How would the variables that define a neural network be learned? The intrinsic variables would be set by neuromodulatory activation and the ‘internal state’ of the neuron. The synaptic variables would be set from synaptic activation, from neuromodulatory activation, and also from an ‘internal state‘. (In addition, the significant spill-over from synaptic activation which reaches other synapses via the dendrite should also be modeled.)
Let us assume that synaptic stimulation and neuromodulatory activation are well understood. What is the ’internal state‘ of a neuron?
It has been shown that epigenetic modifications are an important factor in memory. These involve methylation changes in DNA and alterations in histones. Their activation is mediated by protein signaling pathways, encompassing kinases like PKA, PKC, CaMKII, MAPK, and other important protein signaling hubs. Long-term neural plasticity and behavioral memory only happen, when the internal conditions are favorable, many reductions or disruptions of internal processes prevent plasticity and behavioral memory. We do not have the data yet to model these processes in detail. But we may use variables for a neuron‘s internal state which is facilitating or inhibiting plasticity. It is an important theoretical question then to understand the impact of internally-guided plasticity on a neural network, one hypothesis is that it helps with conceptual abstraction and knowledge building.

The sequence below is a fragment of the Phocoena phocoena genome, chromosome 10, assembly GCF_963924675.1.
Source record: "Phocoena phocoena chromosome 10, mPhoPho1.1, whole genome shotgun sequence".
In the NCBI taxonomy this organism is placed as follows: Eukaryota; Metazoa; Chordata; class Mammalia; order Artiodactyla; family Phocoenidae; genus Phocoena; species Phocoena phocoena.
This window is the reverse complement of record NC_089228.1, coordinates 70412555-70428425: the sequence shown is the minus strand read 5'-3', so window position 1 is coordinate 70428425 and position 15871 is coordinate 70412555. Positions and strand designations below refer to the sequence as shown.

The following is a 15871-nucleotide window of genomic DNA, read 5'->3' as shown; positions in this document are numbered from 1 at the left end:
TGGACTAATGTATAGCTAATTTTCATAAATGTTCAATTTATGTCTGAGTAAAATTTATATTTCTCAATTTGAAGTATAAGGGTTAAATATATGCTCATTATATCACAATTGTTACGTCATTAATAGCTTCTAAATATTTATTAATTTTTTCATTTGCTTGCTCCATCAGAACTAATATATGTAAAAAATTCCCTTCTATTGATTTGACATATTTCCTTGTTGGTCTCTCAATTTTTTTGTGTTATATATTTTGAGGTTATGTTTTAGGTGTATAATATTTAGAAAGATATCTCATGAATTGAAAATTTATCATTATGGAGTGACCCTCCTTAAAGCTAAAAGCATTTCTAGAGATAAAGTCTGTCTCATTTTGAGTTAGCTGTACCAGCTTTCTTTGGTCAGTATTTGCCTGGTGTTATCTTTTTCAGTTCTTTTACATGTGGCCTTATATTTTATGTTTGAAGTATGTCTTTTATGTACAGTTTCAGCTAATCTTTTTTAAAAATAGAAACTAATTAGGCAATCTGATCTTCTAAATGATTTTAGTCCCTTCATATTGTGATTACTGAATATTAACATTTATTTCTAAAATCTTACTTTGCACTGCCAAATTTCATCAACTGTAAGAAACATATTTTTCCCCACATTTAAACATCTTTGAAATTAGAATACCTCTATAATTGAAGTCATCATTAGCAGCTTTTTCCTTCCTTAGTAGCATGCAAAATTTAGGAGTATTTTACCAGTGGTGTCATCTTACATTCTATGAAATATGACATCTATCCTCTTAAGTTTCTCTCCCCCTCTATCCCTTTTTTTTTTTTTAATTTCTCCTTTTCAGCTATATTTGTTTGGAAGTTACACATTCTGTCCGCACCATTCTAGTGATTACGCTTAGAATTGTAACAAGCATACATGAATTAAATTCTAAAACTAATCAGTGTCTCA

Hypothesis: Only a few neurons in a target area undergo the permanent, lasting changes underlying long-term memory.
Learning events in rodents lead to epigenetic changes in a targeted area, such as amygdala or hippocampus, but it seems as if there are only a few cells, neurons and non-neurons, involved at a time.These changes begin to appear 30 min after a high-frequency stimulation as in dentate gyrus and last 2-5 hours at least. Some have measured the effects 2 weeks after a learning event. Changes are not widespread, as would be expected in distributed memory, instead they are focal, as if only a few cells suffice to store the memory. It is also possible that the changes are strong only in a focal group of neurons, and present, but much weaker in a more distributed group. Focal learning may be seen as a strategy to build more effective knowledge representations, similar to dropout learning techniques which improve feature representation.
The current view of LTP/LTD and specifically AMPA-dependent plasticity, which underlies all theoretical work on neural networks, seems exceedingly narrow. It leaves out levels of plasticity that are well known, like epigenetic modifications, or internal protein signaling, in order to come up with a simple model of use-dependent plasticity, the Hebbian principle, or ‘neurons that fire together, wire together’.